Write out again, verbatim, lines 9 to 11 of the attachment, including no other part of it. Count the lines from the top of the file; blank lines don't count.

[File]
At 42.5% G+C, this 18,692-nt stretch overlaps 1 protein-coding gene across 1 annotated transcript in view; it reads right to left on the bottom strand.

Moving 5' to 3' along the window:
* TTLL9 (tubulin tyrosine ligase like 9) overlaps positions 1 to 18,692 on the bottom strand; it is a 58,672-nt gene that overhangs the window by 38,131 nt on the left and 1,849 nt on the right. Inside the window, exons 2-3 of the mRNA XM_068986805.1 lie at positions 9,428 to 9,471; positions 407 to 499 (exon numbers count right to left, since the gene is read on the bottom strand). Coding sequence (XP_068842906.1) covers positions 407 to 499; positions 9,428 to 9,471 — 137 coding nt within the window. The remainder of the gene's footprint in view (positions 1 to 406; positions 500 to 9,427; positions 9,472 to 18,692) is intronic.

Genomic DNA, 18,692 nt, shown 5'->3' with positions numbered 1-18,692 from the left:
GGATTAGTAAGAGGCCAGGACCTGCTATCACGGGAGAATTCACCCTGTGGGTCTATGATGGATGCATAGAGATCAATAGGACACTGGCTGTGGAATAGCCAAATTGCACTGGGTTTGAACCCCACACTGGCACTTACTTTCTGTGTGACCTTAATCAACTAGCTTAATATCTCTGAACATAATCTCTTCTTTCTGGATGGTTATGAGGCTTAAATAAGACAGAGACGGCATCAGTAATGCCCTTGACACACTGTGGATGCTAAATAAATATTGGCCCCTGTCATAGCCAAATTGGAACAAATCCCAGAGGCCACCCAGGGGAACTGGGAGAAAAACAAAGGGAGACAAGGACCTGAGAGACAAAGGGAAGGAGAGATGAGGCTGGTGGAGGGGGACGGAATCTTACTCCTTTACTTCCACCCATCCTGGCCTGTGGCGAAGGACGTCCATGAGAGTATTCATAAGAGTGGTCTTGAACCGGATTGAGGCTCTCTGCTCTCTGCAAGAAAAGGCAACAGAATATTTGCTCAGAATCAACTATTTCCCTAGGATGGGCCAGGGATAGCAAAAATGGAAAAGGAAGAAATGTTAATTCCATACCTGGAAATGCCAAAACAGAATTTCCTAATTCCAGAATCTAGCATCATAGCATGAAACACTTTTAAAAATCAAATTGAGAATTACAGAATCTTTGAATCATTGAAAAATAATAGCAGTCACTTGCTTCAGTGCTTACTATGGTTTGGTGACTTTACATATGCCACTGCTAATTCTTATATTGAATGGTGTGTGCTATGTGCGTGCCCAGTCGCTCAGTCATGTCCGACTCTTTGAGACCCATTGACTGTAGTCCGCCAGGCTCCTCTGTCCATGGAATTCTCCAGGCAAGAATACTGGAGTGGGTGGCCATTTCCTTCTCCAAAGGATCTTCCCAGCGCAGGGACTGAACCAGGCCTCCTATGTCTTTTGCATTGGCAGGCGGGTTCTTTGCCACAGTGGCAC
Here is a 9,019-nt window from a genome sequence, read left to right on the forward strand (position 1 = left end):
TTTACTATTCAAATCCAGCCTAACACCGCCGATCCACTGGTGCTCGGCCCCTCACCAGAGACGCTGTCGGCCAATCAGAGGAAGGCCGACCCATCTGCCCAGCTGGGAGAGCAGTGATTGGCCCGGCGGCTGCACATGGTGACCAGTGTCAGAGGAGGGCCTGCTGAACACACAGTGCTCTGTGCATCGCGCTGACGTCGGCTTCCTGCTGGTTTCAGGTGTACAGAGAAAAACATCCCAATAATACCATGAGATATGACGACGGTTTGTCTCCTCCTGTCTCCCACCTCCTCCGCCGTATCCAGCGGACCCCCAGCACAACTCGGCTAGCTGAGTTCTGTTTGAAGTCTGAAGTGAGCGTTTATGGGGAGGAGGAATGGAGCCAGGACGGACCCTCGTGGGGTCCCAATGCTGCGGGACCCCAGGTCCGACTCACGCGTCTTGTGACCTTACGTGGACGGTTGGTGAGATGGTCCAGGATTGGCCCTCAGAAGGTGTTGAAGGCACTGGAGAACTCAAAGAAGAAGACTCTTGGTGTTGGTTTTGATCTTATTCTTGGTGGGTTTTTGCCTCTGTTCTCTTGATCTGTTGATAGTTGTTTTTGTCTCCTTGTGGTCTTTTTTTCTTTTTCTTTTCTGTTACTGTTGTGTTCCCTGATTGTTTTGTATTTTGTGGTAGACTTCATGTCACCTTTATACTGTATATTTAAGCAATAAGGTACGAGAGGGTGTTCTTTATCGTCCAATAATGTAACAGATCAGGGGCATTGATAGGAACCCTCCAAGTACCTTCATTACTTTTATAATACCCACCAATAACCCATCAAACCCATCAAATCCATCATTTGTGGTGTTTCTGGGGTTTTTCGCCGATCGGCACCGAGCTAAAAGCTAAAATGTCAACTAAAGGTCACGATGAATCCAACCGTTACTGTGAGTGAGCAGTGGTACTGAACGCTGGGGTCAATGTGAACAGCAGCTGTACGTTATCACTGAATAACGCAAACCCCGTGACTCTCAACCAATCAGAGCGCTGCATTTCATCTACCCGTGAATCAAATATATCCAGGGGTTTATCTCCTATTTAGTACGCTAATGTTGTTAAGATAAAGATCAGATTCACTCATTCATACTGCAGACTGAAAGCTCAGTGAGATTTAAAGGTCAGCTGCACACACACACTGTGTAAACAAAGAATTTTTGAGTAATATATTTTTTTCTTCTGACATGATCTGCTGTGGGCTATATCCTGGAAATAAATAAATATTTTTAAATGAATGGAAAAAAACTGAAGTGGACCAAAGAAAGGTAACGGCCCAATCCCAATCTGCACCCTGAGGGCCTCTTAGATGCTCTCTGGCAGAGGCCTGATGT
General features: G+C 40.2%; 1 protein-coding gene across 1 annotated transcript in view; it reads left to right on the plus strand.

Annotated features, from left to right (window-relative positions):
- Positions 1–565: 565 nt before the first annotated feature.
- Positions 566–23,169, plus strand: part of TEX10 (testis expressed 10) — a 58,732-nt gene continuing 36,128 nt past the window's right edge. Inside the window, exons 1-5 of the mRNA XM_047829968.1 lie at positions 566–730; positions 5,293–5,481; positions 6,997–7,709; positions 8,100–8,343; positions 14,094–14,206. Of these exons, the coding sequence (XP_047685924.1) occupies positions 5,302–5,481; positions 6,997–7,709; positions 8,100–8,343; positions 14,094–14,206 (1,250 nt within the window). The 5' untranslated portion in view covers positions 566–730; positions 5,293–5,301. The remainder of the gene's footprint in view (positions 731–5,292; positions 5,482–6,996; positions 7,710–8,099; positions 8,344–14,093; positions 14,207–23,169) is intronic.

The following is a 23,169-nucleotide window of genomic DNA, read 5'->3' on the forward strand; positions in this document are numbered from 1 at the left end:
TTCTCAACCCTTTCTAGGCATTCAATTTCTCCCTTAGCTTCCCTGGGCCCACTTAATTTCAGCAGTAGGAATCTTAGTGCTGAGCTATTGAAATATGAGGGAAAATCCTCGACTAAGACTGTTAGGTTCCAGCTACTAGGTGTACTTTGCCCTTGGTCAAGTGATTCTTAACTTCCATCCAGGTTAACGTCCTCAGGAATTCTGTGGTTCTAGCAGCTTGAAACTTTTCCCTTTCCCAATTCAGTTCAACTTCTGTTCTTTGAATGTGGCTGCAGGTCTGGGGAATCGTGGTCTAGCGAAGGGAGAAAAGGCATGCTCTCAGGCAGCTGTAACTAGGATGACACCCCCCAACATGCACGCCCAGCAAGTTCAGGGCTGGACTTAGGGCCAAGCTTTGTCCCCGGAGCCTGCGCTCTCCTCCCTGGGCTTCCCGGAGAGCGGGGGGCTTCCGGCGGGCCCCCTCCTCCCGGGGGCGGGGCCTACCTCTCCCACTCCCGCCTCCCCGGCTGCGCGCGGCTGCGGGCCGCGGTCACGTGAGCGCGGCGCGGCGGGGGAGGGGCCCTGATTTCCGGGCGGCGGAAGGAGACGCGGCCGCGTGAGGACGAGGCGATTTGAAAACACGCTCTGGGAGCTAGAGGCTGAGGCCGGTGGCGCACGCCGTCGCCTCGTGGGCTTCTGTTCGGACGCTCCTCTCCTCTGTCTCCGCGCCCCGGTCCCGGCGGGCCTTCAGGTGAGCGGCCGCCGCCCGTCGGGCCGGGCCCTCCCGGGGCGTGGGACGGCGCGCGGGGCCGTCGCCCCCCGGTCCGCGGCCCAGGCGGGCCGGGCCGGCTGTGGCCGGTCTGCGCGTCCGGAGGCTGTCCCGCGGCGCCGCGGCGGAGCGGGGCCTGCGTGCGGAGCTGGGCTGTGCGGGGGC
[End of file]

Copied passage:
Annotated features, from left to right (window-relative positions):
- Positions 1–565: 565 nt before the first annotated feature.
- Positions 566–23,169, plus strand: part of TEX10 (testis expressed 10) — a 58,732-nt gene continuing 36,128 nt past the window's right edge. Inside the window, exons 1-5 of the mRNA XM_047829968.1 lie at positions 566–730; positions 5,293–5,481; positions 6,997–7,709; positions 8,100–8,343; positions 14,094–14,206. Of these exons, the coding sequence (XP_047685924.1) occupies positions 5,302–5,481; positions 6,997–7,709; positions 8,100–8,343; positions 14,094–14,206 (1,250 nt within the window). The 5' untranslated portion in view covers positions 566–730; positions 5,293–5,301. The remainder of the gene's footprint in view (positions 731–5,292; positions 5,482–6,996; positions 7,710–8,099; positions 8,344–14,093; positions 14,207–23,169) is intronic.